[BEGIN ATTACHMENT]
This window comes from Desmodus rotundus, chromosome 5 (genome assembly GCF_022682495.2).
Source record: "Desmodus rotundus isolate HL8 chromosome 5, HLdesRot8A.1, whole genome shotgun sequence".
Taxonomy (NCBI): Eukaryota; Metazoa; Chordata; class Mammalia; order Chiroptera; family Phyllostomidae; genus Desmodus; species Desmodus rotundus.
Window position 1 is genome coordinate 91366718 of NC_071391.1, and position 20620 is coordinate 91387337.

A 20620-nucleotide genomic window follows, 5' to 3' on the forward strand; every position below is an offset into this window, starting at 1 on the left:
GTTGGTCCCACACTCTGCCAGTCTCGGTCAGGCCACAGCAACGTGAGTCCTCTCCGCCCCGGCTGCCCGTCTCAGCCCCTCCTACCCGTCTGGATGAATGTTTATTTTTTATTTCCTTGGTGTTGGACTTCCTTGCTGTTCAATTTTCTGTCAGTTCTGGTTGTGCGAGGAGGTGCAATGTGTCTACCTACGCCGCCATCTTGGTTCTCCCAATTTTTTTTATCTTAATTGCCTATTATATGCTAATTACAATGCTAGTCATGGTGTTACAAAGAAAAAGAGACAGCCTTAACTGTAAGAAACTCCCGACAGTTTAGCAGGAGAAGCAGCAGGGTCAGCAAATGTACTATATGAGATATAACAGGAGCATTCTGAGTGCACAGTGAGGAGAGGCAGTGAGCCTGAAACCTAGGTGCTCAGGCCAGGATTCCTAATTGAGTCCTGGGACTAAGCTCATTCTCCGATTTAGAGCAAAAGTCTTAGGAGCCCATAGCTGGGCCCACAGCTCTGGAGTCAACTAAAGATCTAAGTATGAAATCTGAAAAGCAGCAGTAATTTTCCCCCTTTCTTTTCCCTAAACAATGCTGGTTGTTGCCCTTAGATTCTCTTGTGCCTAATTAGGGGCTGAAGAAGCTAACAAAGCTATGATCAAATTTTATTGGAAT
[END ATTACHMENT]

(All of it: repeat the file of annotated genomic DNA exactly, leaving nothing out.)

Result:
This window comes from Desmodus rotundus, chromosome 5 (genome assembly GCF_022682495.2).
Source record: "Desmodus rotundus isolate HL8 chromosome 5, HLdesRot8A.1, whole genome shotgun sequence".
Taxonomy (NCBI): Eukaryota; Metazoa; Chordata; class Mammalia; order Chiroptera; family Phyllostomidae; genus Desmodus; species Desmodus rotundus.
Window position 1 is genome coordinate 91366718 of NC_071391.1, and position 20620 is coordinate 91387337.

A 20620-nucleotide genomic window follows, 5' to 3' on the forward strand; every position below is an offset into this window, starting at 1 on the left:
GTTGGTCCCACACTCTGCCAGTCTCGGTCAGGCCACAGCAACGTGAGTCCTCTCCGCCCCGGCTGCCCGTCTCAGCCCCTCCTACCCGTCTGGATGAATGTTTATTTTTTATTTCCTTGGTGTTGGACTTCCTTGCTGTTCAATTTTCTGTCAGTTCTGGTTGTGCGAGGAGGTGCAATGTGTCTACCTACGCCGCCATCTTGGTTCTCCCAATTTTTTTTATCTTAATTGCCTATTATATGCTAATTACAATGCTAGTCATGGTGTTACAAAGAAAAAGAGACAGCCTTAACTGTAAGAAACTCCCGACAGTTTAGCAGGAGAAGCAGCAGGGTCAGCAAATGTACTATATGAGATATAACAGGAGCATTCTGAGTGCACAGTGAGGAGAGGCAGTGAGCCTGAAACCTAGGTGCTCAGGCCAGGATTCCTAATTGAGTCCTGGGACTAAGCTCATTCTCCGATTTAGAGCAAAAGTCTTAGGAGCCCATAGCTGGGCCCACAGCTCTGGAGTCAACTAAAGATCTAAGTATGAAATCTGAAAAGCAGCAGTAATTTTCCCCCTTTCTTTTCCCTAAACAATGCTGGTTGTTGCCCTTAGATTCTCTTGTGCCTAATTAGGGGCTGAAGAAGCTAACAAAGCTATGATCAAATTTTATTGGAAT